US missiles strike deeper inside Pakistan

By Peter Symonds
21 November 2008

Missiles launched from an unmanned US drone killed at least five people on Wednesday in the Pakistani village of Indi Khel. The attack is the first outside the Federally Administered Tribal Areas (FATA) that border Afghanistan. The village is inside Pakistan's North West Frontier Province and about 50 kilometres from the Afghan border.

The provocative strike marks a further escalation of US operations against alleged Islamist militants inside Pakistan. By extending its targets beyond the semi-autonomous FATA region, Washington threatens to destabilise broader areas of the country. Since August, there have been at least 20 missile attacks inside the border areas that have intensified anti-US sentiment and hostility to the Pakistani government.

Unnamed US and Pakistani intelligence officials claim that all of those killed in the latest attack were Islamist militants connected to the armed resistance to the US-led occupation of Afghanistan. A senior Pakistani military officer told the Associated Press that "the Americans are very confident" that a senior Al Qaeda member identified as Abdullah Azam Al-Saudi was among the dead.

However, local villagers and police said that a number of civilians were among the casualties. According to the Daily Times, the predawn attack killed at least two locals including Hakeem, the son of Dilbar Khan whose house was destroyed. The New York Times reported that four civilians, including a child, were injured and taken to the Mission Hospital in the nearby town of Bannu for treatment.

The missile strike has triggered angry denunciations inside Pakistan. Opposition Pakistan Muslim League-Nawaz (PML-N) leader Ahsan Iqbal said: "Such attacks are not only a defamation of the parliamentary resolution but a disgrace to the nation. The government is only recording a verbal protest and innocent citizens are being killed." In September, a unanimous parliamentary resolution demanded an end to US operations inside Pakistan.

Hafiz Gul Bahadur, a Pakistani Taliban leader based in North Waziristan, has warned that his militia will pull out of a ceasefire agreement with the Pakistani military if US missile strikes continue. A spokesman told the BBC that the organisation would retaliate against targets outside the FATA region.

Qazi Hussain Ahmed, head of the Islamist party Jamaat-e-Islami, threatened to mobilise protests to block the US supply route to Afghanistan if the drone attacks continued. At present, about 75 percent of US and NATO military supplies arrive at the Pakistani port of Karachi and are trucked by contractors through Pakistan and into Afghanistan via the Khyber agency. The route, which has increasingly been targetted by anti-US insurgents, was closed last week after a NATO convoy was attacked.

The Pakistani government is engaged in a precarious political balancing act. Under intense pressure from Washington, Islamabad has authorised a huge military offensive against Islamist militants in the FATA agency of Bajaur that has resulted in at least 1,500 deaths and driven an estimated 300,000 refugees from their homes. At the same time, however, the government is compelled to issue protests against the US missile strikes in an effort to placate widespread popular opposition.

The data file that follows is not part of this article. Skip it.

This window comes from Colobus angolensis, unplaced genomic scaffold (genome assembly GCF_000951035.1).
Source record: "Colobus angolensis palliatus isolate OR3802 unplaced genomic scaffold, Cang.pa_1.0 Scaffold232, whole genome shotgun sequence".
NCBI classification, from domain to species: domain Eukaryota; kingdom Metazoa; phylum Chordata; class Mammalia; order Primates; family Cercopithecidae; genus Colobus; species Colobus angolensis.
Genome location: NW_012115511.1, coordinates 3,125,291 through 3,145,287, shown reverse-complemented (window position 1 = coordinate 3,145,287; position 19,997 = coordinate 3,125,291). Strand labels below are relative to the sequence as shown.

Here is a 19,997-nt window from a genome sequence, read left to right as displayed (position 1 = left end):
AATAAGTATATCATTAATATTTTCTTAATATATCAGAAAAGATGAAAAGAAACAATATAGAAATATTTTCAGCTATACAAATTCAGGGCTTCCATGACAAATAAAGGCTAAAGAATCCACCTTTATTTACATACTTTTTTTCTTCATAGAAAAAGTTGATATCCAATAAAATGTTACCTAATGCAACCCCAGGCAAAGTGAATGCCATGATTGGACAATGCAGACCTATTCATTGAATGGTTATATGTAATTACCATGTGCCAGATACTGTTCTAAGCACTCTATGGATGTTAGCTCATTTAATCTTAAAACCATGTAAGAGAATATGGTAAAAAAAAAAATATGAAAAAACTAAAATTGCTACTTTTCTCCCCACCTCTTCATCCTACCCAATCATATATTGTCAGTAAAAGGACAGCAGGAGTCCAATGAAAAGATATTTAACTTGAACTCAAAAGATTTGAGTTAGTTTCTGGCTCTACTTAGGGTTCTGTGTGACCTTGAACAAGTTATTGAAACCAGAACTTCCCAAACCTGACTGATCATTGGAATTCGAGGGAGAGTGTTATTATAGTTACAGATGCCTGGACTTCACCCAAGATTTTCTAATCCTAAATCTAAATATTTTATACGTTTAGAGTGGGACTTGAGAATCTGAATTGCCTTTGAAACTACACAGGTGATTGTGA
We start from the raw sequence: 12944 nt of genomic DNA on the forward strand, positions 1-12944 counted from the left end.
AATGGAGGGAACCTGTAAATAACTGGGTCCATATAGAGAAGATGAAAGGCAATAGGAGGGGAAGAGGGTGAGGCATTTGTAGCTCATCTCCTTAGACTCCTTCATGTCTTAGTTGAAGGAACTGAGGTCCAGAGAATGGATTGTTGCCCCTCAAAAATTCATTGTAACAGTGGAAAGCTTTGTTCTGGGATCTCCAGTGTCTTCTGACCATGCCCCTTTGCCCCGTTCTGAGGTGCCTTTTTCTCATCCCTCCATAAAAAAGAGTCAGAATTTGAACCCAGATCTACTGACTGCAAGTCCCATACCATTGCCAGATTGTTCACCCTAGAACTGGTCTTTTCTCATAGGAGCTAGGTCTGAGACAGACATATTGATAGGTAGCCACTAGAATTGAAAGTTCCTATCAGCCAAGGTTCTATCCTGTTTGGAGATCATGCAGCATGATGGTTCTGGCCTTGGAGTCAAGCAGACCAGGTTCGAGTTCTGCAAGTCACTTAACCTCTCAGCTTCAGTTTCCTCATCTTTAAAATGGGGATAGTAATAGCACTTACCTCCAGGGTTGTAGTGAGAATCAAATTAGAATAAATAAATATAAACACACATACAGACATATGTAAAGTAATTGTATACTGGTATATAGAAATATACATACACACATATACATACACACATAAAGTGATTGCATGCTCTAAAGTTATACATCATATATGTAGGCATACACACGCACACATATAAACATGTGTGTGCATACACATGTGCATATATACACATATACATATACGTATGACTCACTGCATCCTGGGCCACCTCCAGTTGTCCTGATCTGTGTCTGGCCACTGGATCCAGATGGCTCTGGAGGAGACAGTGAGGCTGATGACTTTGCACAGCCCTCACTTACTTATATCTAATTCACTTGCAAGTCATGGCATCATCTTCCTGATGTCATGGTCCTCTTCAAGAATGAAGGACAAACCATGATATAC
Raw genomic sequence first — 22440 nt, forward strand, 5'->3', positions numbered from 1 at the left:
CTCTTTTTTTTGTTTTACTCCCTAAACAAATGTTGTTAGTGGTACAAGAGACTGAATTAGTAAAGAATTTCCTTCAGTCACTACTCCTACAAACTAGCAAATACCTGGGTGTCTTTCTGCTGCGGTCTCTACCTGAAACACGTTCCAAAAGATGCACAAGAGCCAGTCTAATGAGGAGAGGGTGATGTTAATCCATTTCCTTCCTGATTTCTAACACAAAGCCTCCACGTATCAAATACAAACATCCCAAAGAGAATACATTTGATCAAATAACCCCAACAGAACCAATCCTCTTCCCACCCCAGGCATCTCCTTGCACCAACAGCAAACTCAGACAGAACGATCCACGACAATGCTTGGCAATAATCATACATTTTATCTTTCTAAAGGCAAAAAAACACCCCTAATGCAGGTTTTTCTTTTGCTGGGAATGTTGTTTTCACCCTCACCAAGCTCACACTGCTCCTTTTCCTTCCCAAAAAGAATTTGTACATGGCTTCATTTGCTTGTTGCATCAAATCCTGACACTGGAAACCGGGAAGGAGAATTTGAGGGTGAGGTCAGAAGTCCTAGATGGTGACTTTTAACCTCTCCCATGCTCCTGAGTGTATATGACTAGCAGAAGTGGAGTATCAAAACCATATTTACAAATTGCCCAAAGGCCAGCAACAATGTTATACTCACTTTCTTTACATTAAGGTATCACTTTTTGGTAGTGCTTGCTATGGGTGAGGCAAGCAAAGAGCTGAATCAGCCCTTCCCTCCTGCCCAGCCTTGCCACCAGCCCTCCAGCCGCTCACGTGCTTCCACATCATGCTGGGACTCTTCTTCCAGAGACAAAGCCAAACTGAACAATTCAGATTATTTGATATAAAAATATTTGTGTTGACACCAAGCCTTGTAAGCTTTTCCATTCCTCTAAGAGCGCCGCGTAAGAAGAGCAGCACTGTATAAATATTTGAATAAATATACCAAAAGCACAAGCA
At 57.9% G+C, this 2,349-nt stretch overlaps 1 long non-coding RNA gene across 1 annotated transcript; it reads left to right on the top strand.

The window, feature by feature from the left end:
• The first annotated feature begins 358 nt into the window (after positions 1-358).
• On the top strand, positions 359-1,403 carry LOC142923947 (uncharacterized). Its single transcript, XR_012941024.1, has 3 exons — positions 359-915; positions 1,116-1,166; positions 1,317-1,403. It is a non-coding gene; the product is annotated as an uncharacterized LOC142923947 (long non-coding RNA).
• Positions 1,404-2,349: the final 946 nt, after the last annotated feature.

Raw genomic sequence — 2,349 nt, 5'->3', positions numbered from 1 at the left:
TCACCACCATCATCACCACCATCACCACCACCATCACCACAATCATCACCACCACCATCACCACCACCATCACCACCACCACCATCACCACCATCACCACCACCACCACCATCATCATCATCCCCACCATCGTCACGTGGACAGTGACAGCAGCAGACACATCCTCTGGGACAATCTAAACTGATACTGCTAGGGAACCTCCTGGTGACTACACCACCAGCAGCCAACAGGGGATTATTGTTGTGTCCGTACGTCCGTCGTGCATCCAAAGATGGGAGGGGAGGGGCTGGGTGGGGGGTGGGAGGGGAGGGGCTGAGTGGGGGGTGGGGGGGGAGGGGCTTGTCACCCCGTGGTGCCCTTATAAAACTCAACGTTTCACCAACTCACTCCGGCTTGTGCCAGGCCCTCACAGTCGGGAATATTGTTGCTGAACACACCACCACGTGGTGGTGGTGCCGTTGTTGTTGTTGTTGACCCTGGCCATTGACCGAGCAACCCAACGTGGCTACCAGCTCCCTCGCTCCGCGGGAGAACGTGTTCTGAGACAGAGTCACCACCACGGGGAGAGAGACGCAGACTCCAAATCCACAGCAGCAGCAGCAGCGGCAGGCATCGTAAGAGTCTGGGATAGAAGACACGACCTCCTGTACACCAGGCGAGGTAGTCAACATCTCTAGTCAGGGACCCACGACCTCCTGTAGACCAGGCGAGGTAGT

A spokesman for President Asif Ali Zardari, Farhatullah Babar, described the missile strike as "a great provocation" that would bring "a strong response from the government of Pakistan". Prime Minister Yousuf Raza Gilani told the National Assembly that the attack was "intolerable". He also denied what is widely suspected—that the government has secretly agreed to the US strikes. The foreign ministry summoned US ambassador Anne Patterson yesterday to issue "a strong protest" and demand that the attacks be stopped.

The Pakistani government, however, is confronting a severe economic crisis and requires Washington's support to receive financial assistance. Beyond verbal protests, it has taken no action to retaliate against the blatant US flouting of Pakistani national sovereignty.

In fact, on the day of the latest missile strike, Pakistani army chief General Ashfaq Parvez Kayani was briefing NATO commanders in Brussels on military operations in the FATA region. Pakistani and US forces have been collaborating closely in preventing militants from escaping from Bajaur into Afghanistan.

Kayani urged a halt to US missile strikes inside Pakistan. At the same time, however, he gave a key undertaking to NATO to keep supply lines open through Pakistan into Afghanistan. Whether the promise can be kept in the face of mounting political opposition remains to be seen. The US military indicated this week that it has begun to seek alternative routes into landlocked Afghanistan via Central Asia or the Caucasus.

Facing criticism in parliament, Pakistani Prime Minister Gilani held out the vain hope that an Obama administration would end the missile strikes. "I think these things are happening because of this [US] transition period," he said, "I am sure when the government of Senator Obama is formed, attacks like these will be controlled." In fact, in the course of the US presidential campaign, Obama repeatedly made clear that he supported more extensive US military operations inside Pakistan.

There is an inexorable logic of the US actions. After the US began its attacks inside the FATA, the various Islamic militias began to seek new safe havens, prompting the US to now strike deeper inside Pakistani territory. Step by step Pakistan is being drawn into Washington's reactionary war to secure its neo-colonial occupation of Afghanistan as a base of operations for American economic and strategic interests throughout the broader region.

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